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October 30, 2016


Preacher: Pastor Braun Campbell Series: Stewardship 2016: Four Words on Stewardship Category: Biblical Scripture: Matthew 11:12–19

Festival of the Reformation
St. John's Lutheran Church, Alexandria, VA
Matthew 11:12-19 (Revelation 14:6-7, Psalm 46)

“Four Words on Stewardship (#4): Hearing”

Do you hear what I hear?

No? I suppose that’s to be expected. Each of us is going to hear something different because we’re in different places. We each have different perspectives. We each have different thoughts running through our heads that might distract us or lead us to focus on different parts of what’s going on around us.

That’s happening right now. Each of us is coming from a different moment in life as God gathers us together. You’ve probably heard or will hear something in the service today that jumps out at you, whether in our readings, our hymns, or our liturgy. And, as I’ve learned from talking with people after services and reading our Confirmation students’ worship notes, chances are that you will be thinking that you heard different points in the sermon – even stuff that I never talk about!

However, there is announcement that each of us can hear as God gathers us together: the eternal gospel. In today’s reading from Revelation 14, John saw an angel proclaiming “the eternal gospel” from the highest point of the sky. That gospel is what has brought you and me here today. It’s the message of God’s victory over the brokenness of our world and our lives, the message proclaiming who Jesus is and what he has done to save us all. It’s the message that tells each and every soul that God would give you what you need, not what you deserve, out of His love for you. It’s the message that reshapes the world. But what if the world doesn’t want to change?

Do you hear what I hear?

The world outside the walls of this sanctuary isn’t really all that much different than the one inside: they’re each filled with people who are continually tempted to think of themselves as a god – if not in title, at least in practice. That’s what sin does to us. You don’t have to listen for too long to hear that the world doesn’t want God to be God. Our hearts and minds rebel against such a God. If God is God, that means you’re not. I’m not. If God is God, when He calls us to follow Him, that means we need to follow Him instead of following our own desires, instead of managing our lives in whatever way we think best.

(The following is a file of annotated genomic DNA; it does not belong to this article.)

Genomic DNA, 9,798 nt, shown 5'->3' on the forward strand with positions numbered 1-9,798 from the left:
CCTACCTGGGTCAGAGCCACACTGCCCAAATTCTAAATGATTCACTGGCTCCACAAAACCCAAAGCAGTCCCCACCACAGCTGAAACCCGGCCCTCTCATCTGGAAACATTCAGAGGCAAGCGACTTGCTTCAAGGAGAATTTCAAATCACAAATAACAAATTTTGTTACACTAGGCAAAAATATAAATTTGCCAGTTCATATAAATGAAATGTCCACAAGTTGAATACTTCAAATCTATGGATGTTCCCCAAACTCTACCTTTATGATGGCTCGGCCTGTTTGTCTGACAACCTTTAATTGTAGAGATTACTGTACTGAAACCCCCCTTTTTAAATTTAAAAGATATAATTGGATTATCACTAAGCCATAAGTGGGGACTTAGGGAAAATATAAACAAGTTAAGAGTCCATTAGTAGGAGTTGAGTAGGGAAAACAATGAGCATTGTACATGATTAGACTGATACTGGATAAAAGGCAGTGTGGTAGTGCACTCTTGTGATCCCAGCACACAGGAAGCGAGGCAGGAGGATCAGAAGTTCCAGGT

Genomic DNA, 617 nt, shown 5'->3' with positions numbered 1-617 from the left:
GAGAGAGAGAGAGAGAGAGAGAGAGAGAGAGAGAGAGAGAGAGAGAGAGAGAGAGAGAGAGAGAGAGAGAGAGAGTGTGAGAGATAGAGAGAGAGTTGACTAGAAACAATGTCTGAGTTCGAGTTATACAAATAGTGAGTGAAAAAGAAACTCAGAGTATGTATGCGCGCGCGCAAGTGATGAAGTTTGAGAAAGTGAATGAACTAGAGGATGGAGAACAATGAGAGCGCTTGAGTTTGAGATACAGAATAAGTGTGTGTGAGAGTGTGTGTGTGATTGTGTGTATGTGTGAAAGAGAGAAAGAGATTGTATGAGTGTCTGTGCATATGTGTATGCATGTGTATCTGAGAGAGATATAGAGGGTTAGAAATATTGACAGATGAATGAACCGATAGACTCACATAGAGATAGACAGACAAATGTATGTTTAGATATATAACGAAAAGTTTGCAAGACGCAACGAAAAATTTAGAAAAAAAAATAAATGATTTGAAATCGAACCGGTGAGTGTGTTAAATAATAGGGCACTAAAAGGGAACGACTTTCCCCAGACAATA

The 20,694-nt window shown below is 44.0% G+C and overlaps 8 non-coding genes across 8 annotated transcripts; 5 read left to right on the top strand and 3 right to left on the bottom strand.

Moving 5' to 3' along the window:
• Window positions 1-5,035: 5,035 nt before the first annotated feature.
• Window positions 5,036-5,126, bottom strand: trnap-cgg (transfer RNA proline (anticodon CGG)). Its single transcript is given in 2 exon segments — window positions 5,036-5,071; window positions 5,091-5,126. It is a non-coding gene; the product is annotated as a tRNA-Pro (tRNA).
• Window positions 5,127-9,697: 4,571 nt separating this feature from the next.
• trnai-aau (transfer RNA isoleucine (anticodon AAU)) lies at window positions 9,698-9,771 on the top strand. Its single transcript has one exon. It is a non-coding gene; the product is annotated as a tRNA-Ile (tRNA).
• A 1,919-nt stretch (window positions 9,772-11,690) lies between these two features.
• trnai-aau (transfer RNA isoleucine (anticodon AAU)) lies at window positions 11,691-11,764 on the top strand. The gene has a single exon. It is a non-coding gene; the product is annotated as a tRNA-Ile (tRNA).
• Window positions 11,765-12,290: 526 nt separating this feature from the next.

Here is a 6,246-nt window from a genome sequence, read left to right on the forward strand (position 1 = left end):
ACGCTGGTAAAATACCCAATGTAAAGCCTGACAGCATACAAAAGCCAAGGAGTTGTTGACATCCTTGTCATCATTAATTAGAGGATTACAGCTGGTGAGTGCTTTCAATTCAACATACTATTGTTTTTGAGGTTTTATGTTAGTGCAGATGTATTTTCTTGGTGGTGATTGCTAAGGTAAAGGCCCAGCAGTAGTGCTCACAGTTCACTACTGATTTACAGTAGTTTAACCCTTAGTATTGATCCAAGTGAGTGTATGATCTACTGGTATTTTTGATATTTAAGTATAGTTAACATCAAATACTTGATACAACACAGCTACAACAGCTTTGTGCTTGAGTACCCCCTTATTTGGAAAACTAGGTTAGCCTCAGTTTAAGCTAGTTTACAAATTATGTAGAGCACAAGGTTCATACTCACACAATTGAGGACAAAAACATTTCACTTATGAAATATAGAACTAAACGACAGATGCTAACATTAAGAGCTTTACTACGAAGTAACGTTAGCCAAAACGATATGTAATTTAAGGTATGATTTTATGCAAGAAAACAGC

Putting in plainly, the world will only tolerate an inoffensive Jesus, one who conforms to our human expectations. The world – and the sin that’s in each and every human heart – prefers a private Jesus, one who won’t meddle in our affairs. And that’s how it was when Jesus first spoke the words recorded in today’s reading from Matthew 11.

Jesus doesn’t conform to the world’s expectations. When the religious leaders of his day expected to hear favorable news from a prophet at the palace or the temple, John the Baptizer came calling for repentance in the wilderness. They expected to see a Savior who was the epitome of their own outward standard of righteousness, but Jesus repeatedly spent time with the people they deemed unworthy and unrighteous. What’s more, Jesus calls you and me to follow him – publically! – with a life that conforms not to the world’s expectations, but to God’s. Let the one who has ears hear.

Jesus calls you to follow him with your whole life. If that depended on your own or my own efforts to manage our lives, we’d be hopeless. Half a millennia ago, Martin Luther had been gripped by the hopelessness of his situation before a righteous God and an uncompromising Savior. But as he studied God’s word in the Scriptures and wrestled with his understanding of what the Church was teaching, Luther came to see that the Bible shows us God’s love for His creation. God’s righteousness is what sent His uncompromising Son into the world – not to inoffensively conform to its expectations, but to live the life that our Creator expected of us.